It usually takes a while before we see a sequel to an RPG. Yet here we are with Voice of Cards: The Forsaken Maiden arriving four months after The Isle Dragon Roars. Which means, well, things are going to feel similar! Not in terms of the story. This is a unique tale filled with warrior maidens, monsters, and high seas exploration. But given the brief gap between the two games, it will mechanically feel like a second verse of the same song.
Barren is a young man living on a doomed island. In this world, people depend on maidens to preserve their homelands and lives. Omega Island doesn’t have one. So his dream is to set sail and explore. He won’t be alone either. A young woman with no voice named Laty’s been staying at the hideaway where he’s building his boat. However, after a chance encounter at the shrine near the village, Barren and Laty will set out to help her perhaps become the island’s maiden and save the day.
It’s a tale that works well. There are certain tropes in play. However, the game plays around with them. In part because this isn’t only the story of Barren and Laty. There are other maidens living on their own islands. It is their story too. As you travel, it will almost be like your party acts as supporting cast members in their adventures. It’s a concept that works well. Not to mention the way it is handled means it fosters connection between the player and these other folks.
While this is a game played with plenty of cards, Voice of Cards: The Forsaken Maiden is mostly a traditional turn-based RPG. You explore towns and dungeons. You fight monsters in turn-based battles, using general attacks and skills. (You set which skills are active outside of fights.) There are pieces of equipment and restorative items to acquire and use. It is all a very story-heavy affair, with even the tale calling to mind some other RPGs you might have played. (Many also from Square Enix!)
The balancing could use a bit of tweaking. For the most part, Voice of Cards: The Forsaken Maiden’s difficulty is just right. You don’t really need to invest in the most expensive equipment until you near the end. Things are generally well balanced. However, there are times when the encounter rate can wear on you. I noticed in situations in which I’d need to nearly fully explore a space, I’d get exhausted by a fight every 2-4 moves. There was also one boss fight that involved four opponents with high defense, attacks that could halve your health, and that would have the ability to heal themselves for 12 HP. When a situation like that comes up, it really messes with the experience. Especially since, prior to that, I hadn’t seen a need to grind for levels.
I found loading to be quite noticeable in the Switch version of Voice of Cards: The Forsaken Maiden. When you first begin the game, it will take about a minute to hop back into the adventure. When you’re going into or out of a boss fight, it there’s a substantial pause. I’d turned down the shadows in the options, in the hopes it would help. It did, but the wait is still significant.
But really, Voice of Cards: The Forsaken Maiden is about its atmosphere. (Just like its predecessor The Isle Dragon Roars!) It really is like you’re going through a campaign with a game master taking you through everything. This means rolling to determine damage or if status effects come into play. (The “GM” handles enemies’ rolls.) There are crystals and markers for HP and MP. The “battlefield” is a tray with candles. Cards flip to reveal new areas. Also, talk to people, spend time with folks, or fight opponents enough and you’ll earn “flip side” stories for their cards in your collection. (Think of it as like an encyclopedia or bestiary.) Your avatar is marked by a miniature moving around the cards. All that, combined with the ability to get through things in probably less than 15 hours, makes it feel more like a multi-part tabletop campaign than a traditional JRPG.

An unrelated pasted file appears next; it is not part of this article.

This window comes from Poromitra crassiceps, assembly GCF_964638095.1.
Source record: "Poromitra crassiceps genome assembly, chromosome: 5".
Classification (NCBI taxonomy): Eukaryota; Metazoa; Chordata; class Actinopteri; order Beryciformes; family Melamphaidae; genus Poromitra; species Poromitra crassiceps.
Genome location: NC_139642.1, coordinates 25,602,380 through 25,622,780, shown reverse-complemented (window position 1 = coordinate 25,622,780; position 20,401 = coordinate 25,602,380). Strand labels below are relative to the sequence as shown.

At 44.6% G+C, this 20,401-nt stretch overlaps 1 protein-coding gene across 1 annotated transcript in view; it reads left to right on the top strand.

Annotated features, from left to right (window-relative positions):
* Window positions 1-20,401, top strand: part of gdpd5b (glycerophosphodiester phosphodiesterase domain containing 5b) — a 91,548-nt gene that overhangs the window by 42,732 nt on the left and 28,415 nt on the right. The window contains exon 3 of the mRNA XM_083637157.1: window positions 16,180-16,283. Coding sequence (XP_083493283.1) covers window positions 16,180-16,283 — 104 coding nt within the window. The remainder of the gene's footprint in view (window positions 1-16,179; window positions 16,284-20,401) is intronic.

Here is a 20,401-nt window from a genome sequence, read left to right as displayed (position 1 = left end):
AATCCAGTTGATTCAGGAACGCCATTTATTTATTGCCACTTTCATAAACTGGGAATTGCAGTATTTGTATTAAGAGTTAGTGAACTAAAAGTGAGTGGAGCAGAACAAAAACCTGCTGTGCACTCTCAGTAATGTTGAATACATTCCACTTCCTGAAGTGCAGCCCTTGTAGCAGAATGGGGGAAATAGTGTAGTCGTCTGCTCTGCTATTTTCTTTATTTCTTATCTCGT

This also means that GM Mark Atherlay is carrying quite a weight. His voice comes across as more youthful than Todd Haberkorn’s did in the previous installment. Our GM also doesn’t insert as much of himself into the game as the previous narrator did. He might remark on being at sea or congratulate you on a critical hit or good roll in battle. But I didn’t as much get the sense of him as an actual person. Which some people might like! His tone is very immersive for much of the game. I felt as though it was more like playing a game with a narrator, rather than a GM than in the original.
The optional Game Parlor returns too. This is the card game in which you face an AI (or other people locally via the title screen). Your goal is to either match up two-to-three of the same card or create a three-card straight based on ones in your hand and the shared space. The score comes from the value of the cards accumulated in your sets. You can only have three sets total, and the winner is the one with the higher score. It’s fine. Especially if you use certain rules. It never feels necessary, but it is a welcome diversion.
What we have here is a situation where everything true about Voice of Cards: The Isle Dragon Roars largely remains true about The Forsaken Maiden. The story is different (and engaging), but the mechanics remain largely the same. Which means what might have been an issue before still is now. I think it did a good job of telling its story and getting people to care about the characters. Its tale builds tension well with foreshadowing and asides. Between its use of cards, its narrator, and aesthetic in general, it’s pretty great at establishing a mood. If you enjoyed the previous installment, odds are you’ll like this one too.